• Gradual or sudden onset?
    • Patches or diffuse?
    • How did the patients first notice their hair loss – was it while in the shower
    • Did their hairdresser point it out to them?
    • Approximately how much (percentage) of their hair has been lost?
    • Any associated symptoms like itching, scaling, redness, or pain?
    • Are they suffering from any excess hair elsewhere?

Personal medical history assessment should include assessment of autoimmune/inflammatory conditions and history of cancer. Medication history should include old and new medications and timeframe. It is possible that a medication may be contributing to a patient’s hair loss. Female and male patients should be asked about hormonal therapies like oral contraceptives, hormonal replacement, like testosterone, for men. Family history should extend beyond nuclear family hair loss, age of onset and recovery in patients’ father, brother, mother, sisters, and children hair loss should be ascertained. Family history of cancers, autoimmune and inflammatory diseases like thyroid, diabetes, vitiligo, celiac, inflammatory bowel, rheumatoid arthritis, lupus should additionally be assessed. Lifestyle factors like vitamins, supplements (DHEA, retinoids), diet (crash, vegan, weight loss), and exercise habits (marathon training) should additionally be asked. A patient who experiences a dramatic weight loss or increased volume of exercise may experience hair loss due to these physical stressors.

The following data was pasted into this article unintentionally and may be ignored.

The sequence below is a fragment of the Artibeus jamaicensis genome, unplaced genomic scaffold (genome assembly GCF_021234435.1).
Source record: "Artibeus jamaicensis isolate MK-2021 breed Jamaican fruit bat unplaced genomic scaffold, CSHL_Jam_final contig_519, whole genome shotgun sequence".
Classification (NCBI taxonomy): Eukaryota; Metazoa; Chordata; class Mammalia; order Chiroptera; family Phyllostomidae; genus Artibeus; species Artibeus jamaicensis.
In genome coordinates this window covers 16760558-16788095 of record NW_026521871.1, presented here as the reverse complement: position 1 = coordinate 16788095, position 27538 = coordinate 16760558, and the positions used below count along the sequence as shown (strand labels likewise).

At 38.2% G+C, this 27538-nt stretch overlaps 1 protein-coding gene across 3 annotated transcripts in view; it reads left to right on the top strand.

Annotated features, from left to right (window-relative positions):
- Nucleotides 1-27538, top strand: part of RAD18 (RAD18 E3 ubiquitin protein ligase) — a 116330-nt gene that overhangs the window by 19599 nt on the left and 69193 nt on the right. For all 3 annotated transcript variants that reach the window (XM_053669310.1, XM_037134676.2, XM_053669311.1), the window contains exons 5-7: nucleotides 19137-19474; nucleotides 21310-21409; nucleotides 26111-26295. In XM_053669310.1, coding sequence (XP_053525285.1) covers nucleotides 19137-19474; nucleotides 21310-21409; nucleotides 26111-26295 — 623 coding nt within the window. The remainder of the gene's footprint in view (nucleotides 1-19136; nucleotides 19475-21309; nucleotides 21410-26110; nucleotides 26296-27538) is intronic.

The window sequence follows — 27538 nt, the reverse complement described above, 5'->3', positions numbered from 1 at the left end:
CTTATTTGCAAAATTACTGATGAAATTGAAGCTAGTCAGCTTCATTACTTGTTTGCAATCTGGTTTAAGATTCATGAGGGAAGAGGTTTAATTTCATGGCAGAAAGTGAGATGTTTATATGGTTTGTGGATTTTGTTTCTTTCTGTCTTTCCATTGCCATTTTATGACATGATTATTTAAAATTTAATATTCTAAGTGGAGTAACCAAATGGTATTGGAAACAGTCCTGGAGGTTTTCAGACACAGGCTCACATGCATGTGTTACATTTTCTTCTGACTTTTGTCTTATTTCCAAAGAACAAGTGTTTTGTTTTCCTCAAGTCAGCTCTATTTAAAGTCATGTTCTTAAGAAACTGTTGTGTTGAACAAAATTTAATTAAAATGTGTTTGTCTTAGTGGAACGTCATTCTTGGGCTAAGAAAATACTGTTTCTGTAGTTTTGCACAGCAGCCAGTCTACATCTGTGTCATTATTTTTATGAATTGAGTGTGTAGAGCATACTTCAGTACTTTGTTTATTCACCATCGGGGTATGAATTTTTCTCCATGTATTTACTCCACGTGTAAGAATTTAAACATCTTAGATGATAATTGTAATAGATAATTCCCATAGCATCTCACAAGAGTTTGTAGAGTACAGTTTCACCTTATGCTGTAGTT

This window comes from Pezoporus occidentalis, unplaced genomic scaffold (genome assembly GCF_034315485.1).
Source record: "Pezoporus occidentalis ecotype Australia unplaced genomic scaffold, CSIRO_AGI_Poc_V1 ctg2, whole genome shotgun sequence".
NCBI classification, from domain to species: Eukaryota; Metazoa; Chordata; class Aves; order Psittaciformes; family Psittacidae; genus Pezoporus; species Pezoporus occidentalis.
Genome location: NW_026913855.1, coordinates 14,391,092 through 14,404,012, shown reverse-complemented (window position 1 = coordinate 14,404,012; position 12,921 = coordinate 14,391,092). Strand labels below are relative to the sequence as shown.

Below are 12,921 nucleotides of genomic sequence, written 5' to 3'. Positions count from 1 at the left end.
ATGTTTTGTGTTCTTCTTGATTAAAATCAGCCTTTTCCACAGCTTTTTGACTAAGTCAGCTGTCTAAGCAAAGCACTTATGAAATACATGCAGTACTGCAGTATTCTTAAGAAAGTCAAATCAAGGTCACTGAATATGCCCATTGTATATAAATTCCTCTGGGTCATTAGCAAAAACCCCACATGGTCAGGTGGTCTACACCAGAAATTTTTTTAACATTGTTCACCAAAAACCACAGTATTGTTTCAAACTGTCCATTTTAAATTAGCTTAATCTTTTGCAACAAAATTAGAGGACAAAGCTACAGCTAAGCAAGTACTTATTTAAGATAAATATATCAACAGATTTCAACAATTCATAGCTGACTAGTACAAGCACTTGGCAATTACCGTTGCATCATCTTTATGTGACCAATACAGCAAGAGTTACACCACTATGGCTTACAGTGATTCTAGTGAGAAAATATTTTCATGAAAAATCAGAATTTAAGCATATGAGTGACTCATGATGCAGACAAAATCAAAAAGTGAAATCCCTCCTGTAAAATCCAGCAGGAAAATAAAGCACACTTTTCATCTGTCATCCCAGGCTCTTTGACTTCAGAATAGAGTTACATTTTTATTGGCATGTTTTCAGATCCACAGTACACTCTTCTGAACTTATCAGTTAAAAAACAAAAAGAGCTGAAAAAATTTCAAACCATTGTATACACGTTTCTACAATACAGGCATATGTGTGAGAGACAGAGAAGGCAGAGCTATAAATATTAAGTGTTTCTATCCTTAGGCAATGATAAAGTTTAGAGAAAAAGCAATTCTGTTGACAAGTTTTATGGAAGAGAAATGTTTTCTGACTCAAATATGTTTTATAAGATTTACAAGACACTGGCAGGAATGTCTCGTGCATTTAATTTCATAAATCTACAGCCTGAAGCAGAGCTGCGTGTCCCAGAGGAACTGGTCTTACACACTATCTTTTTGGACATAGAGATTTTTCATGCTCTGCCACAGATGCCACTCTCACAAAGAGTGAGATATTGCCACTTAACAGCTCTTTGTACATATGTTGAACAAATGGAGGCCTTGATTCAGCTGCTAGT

Physical examination of the scalp should include dividing hair into smaller sections to assess redness, scale, pustules, and bald patches. Feeling for hair density and evaluating the scalp thoroughly is not only important for diagnostic purposes, but they also help the patient feel thoroughly evaluated. A hair pull test should be performed, however, it is important to ask if the patient washed their hair the morning of their exam, as hair washing up to 24-48 hours prior to examination may result in a false negative test. Patient’s facial and body hair, including eyebrows, eyelashes, should be assessed for increased or decreased hair present since conditions like alopecia areata can convert to either alopecia totalis or alopecia universalis. Nails findings, like beau’s lines and onychomadesis, can be indicative of alopecia areata or telogen effluvium.